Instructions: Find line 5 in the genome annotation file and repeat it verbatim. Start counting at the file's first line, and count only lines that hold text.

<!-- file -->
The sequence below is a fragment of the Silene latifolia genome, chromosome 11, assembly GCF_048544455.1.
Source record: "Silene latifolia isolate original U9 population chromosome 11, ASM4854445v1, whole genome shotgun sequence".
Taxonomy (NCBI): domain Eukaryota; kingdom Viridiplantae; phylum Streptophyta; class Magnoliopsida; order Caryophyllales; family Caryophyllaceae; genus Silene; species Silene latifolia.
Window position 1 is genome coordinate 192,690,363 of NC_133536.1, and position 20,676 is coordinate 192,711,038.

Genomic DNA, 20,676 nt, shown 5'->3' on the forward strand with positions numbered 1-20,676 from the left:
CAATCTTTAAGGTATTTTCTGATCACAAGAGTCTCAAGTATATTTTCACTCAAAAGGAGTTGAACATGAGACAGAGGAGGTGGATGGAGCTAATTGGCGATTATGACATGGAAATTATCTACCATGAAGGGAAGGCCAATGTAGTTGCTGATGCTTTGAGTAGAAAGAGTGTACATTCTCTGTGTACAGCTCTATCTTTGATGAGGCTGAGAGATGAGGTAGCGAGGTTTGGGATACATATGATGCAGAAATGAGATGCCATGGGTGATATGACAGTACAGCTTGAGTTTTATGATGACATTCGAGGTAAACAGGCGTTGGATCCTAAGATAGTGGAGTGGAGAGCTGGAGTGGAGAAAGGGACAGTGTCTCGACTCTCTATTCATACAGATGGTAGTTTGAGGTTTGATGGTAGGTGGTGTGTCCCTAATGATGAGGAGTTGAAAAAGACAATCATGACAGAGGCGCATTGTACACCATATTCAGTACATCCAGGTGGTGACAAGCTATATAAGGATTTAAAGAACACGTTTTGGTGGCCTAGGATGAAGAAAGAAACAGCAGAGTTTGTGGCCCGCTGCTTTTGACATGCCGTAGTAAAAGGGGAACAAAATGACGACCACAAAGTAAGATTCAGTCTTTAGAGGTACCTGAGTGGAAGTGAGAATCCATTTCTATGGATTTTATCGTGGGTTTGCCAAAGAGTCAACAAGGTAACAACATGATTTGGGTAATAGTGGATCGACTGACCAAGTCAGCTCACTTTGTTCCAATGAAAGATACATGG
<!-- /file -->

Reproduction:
Genomic DNA, 20,676 nt, shown 5'->3' on the forward strand with positions numbered 1-20,676 from the left: